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Submitted By

Heart ForNature

Danville, KY, USA


4/7/2021— This Tufted Titmouse woke me up at 8:00 AM to loud chirping and banging outside my window.
Recently, I put out a nest box on my window sill. In case my presence would deter birds from nesting in it, I applied 1-way window-film. Unfortunately, it blocks sunshine from entering my room and it’s reflective on the outside.
I believe this Titmouse was attacking his reflection, thinking it was a rival bird. (I decided to name him “Ansel,” which means “protecter.”)
I drew highlighter on the window to get him to stop, but he hasn’t come back yet so I’m not sure whether it worked or not.
I do have a bird feeder on my windowsill as well, but, since Tufted Titmouse nesting season is beginning, I figured it was probably more likely he was attacking things to protect his nesting territory or claim a new one.
Will birds attack anywhere on their territory or only near their nest? Does he want my new birdhouse?



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Territorial Aggression?

calling and clawing his reflection

5 responses to “Territorial Aggression?”

  1. Holly Grant, Project Assistant says:

    Hi, This is indeed a territorial defense. where the bird is seeing his own reflection, and viewing it as another male. You can read more about this behavior and how to prevent it here. In short, the reflection on the outside of the window needs to be covered or broken up in some way.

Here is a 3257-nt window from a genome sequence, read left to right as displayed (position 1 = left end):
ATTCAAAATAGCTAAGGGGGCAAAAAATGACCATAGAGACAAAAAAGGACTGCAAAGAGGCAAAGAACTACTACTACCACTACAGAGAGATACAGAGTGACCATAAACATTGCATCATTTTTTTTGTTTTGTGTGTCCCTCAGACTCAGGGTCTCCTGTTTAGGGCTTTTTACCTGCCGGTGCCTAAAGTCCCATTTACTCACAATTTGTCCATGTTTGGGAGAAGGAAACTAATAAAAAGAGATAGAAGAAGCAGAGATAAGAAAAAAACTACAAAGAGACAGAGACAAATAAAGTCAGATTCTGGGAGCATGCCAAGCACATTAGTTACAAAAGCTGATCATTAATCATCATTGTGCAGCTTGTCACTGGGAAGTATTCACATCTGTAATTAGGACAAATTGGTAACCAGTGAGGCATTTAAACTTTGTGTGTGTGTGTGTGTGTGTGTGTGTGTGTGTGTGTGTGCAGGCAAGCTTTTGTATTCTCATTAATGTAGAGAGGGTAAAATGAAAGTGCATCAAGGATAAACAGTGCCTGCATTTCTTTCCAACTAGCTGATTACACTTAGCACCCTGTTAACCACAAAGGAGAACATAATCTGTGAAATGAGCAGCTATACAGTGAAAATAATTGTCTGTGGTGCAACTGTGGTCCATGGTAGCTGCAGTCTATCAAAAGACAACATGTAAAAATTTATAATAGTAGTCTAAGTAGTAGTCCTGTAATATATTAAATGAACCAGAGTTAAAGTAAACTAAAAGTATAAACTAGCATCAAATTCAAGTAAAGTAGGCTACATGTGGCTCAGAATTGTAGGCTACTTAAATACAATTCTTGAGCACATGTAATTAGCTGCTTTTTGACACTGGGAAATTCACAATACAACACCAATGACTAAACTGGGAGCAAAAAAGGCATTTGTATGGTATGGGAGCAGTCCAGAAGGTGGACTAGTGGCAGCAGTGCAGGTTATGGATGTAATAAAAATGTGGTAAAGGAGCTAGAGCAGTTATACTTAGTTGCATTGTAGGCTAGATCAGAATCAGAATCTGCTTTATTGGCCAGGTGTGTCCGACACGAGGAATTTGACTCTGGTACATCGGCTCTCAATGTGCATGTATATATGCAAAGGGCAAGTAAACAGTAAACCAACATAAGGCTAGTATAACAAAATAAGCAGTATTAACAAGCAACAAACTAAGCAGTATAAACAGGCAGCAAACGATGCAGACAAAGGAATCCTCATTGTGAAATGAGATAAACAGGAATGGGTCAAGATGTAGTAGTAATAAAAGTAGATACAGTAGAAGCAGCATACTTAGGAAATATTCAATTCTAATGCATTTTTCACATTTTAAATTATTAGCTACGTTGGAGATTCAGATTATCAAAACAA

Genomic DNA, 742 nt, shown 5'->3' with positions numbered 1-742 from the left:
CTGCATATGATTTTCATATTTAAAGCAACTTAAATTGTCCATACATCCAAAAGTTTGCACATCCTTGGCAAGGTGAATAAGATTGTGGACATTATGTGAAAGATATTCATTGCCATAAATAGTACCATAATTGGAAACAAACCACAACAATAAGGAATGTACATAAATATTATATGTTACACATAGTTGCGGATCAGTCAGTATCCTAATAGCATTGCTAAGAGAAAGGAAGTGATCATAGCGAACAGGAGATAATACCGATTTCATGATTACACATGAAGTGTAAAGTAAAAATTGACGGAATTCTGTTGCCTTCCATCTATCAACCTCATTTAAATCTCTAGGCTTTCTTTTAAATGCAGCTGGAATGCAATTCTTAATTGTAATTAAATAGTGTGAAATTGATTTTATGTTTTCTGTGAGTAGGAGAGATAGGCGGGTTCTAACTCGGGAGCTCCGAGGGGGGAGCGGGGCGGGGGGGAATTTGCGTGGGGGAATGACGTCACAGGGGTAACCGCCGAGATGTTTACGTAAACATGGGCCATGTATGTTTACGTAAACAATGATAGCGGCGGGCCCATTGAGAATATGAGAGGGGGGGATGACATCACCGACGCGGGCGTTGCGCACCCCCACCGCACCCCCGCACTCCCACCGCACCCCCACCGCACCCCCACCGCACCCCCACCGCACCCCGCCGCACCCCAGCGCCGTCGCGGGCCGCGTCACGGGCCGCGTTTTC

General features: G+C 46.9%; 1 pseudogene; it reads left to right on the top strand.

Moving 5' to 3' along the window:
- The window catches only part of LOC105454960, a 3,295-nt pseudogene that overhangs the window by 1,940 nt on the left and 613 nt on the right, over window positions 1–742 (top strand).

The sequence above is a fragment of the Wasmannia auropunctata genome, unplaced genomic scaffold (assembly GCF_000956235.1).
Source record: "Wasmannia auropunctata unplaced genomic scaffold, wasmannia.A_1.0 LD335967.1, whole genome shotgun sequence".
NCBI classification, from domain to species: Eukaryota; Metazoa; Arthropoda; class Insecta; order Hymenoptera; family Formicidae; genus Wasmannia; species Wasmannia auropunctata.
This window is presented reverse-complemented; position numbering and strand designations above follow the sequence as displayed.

2. HeartForNature says:

    I drew on the outside with highlighter which I heard helps, but he’s back AGAIN chirping and attacking!!!

  3. HeartForNature says:

    Do they only do this right near a nest site though, or anywhere in their territory?

  4. Kylie Beevers says:

    Hi. Once a bird selects a nest site that area becomes their territory and they defend it vigorously. Bird territory’s vary depending on the species, as an example: A robin needs only a small backyard, whereas a pair of black capped chickadees can chase off anyone or anything within a space of 8 – 17 acres.
    But do not be alarmed! Though this bird is violently attacking your window, injures are rarely fatal.
    Sometimes putting a painters drop cloth on the outside of your window helps, but this has its downsides. Many birds will fly around looking for more reflective surfaces to attack, so the best course of action is just to wait out the breeding season.
    Do not use other reflective surfaces to draw away the bird. Fake owls and snakes do not deter a territorial bird.

  5. HeartForNature says:

    Okay. Thanks. He came back today and was chirping a LOT but thankfully he didn’t actually attack. I hope that means he stopped for good!

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